A natural reaction of late, especially since the strong falls on share markets across the world through October, has been a flight to safety namely cash. The Australian government guarantee of cash deposits has solidified at least one area of the market. This looks pretty attractive when most other asset values, even residential property based on data out today, are falling or have already fallen significantly.
Unfortunately, interest rates on these cash deposits are also falling. Central banks around the world (whole heartedly supported by their respective governments) have cut interest rates in what has been viewed as a coordinated response to the looming downturn in the global economy. (Some would say slashed but I think emotive language such as this coming out of the media has been less than helpful and is in a small degree responsible for the scale of the falls on markets. I'll get off my soap box now.)
The economic theory behind these moves is that through reducing interest rates, access to credit becomes more accessible and at the same time fewer resources are needed to pay back outstanding debt. This in turn leads to more money being freed up by and for consumers and companies to spend in the real economy. This in turn leads to higher levels of economic growth. The economic term to explain this policy move is loosening monetary policy. The sooner this is done the better as economic theory suggests the time lag between a cut in interest rates and for this to lead to a stimulation of the economy can be up to 18 months in duration. Let's hope the impacts are felt sooner rather than later!!
These reductions in interest rates flow on to the rates paid by institutions for customers to loan them money by depositing their money with the bank or other financial institution. These rates paid by banks and the like in Australia are still comparatively high compared to other developed parts of the world, thinking particularly of Japan and the USA, but are starting to fall.
As rates fall it makes the decision to hold cash that touch more difficult. In a Eureka Report article published early in October - Yields the new king? - Scott Francis pointed out that the yields (or income) on Australian shares and listed property trusts are making these asset classes look a whole lot more attractive compared to cash deposit interest rates, especially when taking into consideration franking credit benefits.
Nicole Pedersen-McKinnon provided a similar angle in her article published in the Sydney Morning Herald and dated the 26th of October - Cash is safe but it isn't king - where she in particular referred to the dividend yields of 8% or more being offered by the big four banks. The big assumption here is that company dividend payments will at least remain steady. There is some doubt as to this but so far the big banks, the part of the market which has suffered the most from the credit crisis so far, have at worst maintained dividends (ANZ) or in other cases continued to increase. What this is telling investors is that if you buy shares in the banks now and held them like holding a term deposit, the income returns - the money coming into your bank account - would be 8% compared to what could soon be 6% or even in the 5% range for cash deposits after a few more RBA cuts.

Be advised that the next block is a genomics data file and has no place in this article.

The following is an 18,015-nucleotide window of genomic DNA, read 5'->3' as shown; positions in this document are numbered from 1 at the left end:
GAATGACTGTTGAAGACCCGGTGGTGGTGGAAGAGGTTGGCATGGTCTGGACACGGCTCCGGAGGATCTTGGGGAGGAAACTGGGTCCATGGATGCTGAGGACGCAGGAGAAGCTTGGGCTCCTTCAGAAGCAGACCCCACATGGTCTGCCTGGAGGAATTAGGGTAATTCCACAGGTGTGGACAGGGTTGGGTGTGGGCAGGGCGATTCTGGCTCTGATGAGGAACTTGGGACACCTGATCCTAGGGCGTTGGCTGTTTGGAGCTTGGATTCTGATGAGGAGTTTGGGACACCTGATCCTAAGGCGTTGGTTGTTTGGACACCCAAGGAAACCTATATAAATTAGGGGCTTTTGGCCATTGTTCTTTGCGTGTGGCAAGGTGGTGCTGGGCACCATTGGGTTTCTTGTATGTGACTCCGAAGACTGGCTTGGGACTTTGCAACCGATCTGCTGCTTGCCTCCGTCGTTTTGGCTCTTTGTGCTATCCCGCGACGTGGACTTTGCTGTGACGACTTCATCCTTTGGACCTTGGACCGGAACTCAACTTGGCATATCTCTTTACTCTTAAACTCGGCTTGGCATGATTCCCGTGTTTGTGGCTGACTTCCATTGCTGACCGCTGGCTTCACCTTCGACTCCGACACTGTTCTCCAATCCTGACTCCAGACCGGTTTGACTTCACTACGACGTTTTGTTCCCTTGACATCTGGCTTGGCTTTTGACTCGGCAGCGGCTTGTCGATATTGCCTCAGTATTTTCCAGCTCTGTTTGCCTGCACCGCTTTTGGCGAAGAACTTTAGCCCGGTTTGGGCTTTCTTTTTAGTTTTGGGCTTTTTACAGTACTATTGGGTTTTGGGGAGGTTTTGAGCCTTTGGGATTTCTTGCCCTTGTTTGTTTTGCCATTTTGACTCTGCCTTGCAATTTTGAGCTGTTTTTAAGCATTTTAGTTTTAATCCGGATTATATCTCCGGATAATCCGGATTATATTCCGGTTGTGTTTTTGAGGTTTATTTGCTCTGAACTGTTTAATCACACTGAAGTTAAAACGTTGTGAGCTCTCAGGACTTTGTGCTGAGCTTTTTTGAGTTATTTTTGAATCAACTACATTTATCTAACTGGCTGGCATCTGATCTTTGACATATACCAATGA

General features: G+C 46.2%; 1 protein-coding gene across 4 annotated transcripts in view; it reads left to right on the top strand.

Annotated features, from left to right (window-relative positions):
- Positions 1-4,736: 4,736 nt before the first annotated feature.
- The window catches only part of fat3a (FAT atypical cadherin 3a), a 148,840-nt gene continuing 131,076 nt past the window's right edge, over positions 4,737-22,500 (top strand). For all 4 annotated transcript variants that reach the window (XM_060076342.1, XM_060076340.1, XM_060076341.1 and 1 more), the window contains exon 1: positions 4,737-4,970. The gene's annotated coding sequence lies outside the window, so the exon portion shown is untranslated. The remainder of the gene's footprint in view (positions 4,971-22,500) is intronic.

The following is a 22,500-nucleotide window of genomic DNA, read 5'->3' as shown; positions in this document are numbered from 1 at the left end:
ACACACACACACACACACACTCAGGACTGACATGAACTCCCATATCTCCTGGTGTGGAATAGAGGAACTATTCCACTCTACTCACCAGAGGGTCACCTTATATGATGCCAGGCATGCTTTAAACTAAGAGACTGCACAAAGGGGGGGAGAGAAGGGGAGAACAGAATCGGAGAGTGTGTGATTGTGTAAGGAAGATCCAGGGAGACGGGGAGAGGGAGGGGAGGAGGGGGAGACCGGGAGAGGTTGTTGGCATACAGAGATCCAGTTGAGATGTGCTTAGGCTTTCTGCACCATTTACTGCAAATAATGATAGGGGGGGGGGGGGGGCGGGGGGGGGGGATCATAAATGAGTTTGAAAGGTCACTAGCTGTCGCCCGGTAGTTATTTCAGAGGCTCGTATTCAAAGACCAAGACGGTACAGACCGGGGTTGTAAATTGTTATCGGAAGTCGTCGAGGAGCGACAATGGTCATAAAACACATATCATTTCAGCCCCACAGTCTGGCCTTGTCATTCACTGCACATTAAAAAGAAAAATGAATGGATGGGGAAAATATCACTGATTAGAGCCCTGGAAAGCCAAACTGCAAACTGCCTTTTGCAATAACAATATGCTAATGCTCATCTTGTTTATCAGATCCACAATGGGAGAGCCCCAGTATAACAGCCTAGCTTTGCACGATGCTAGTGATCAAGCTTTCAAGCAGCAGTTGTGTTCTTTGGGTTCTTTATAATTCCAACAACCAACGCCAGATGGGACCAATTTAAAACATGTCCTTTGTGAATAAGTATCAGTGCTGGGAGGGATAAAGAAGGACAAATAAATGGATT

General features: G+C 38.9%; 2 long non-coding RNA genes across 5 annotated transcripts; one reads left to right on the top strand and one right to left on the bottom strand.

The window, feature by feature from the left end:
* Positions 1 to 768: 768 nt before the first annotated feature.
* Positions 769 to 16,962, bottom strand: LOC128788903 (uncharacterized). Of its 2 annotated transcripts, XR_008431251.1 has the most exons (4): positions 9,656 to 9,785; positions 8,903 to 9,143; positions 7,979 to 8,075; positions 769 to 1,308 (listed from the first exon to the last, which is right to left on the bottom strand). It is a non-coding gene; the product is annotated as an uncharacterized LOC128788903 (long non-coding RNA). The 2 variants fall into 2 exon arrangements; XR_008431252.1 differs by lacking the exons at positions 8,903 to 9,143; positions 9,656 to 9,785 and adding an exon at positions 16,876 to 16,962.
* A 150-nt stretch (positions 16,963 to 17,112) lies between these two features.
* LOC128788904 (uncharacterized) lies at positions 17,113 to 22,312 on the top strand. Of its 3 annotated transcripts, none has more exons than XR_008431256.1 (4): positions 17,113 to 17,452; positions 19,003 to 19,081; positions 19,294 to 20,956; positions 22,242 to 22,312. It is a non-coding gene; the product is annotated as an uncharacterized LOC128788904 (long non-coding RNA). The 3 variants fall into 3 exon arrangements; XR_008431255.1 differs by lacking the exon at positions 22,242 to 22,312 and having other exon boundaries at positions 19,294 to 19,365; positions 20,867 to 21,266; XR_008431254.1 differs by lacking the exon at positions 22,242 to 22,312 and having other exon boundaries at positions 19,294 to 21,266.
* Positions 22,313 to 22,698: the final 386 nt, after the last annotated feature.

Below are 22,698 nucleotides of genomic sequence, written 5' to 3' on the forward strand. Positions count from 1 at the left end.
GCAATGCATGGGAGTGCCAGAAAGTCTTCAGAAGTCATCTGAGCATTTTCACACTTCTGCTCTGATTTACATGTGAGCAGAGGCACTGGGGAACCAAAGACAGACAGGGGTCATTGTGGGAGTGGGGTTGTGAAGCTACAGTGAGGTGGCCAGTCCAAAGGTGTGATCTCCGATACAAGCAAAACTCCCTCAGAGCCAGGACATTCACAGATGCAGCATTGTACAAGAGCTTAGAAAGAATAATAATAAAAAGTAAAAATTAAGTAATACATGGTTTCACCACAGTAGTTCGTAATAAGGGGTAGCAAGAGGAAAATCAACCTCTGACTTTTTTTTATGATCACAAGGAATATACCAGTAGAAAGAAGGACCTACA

Now of course the growth side of owning shares, taking the big 4 banks as an example, have been anything but stellar over the past 12 months. If you might need to access the capital contained in a bank account or a share investments there is real risk in buying shares as the underlying investment may still fall in value. But if you have a buy and hold strategy, for the long term, you would have to think that asset prices are pretty compelling at present levels.
A third piece of commentary on the problem with holding cash over the long terms is that inflation is a killer and eats into the returns from cash. Warren Buffett makes this case in his article - Buy American. I am. - which I have referred to in a previous blog posting. Growth assets, such as shares, also have a growth component and their income tends to grow over time, both providing a hedge against the impact of inflation.
As Nicole Pedersen-McKinnon suggests in the conclusion to her article - buying bank shares (or any shares) is not for the faint hearted but dipping the toes in and taking a conservative, measured approach through techniques such as dollar cost averaging might make some sense. However in my view this should only be contemplated by buy and hold long term investors in consultation with their financial advisor and in relations to their current portfolio allocations, as the share market might just keep falling in value and/or dividends might not hold up over the coming year.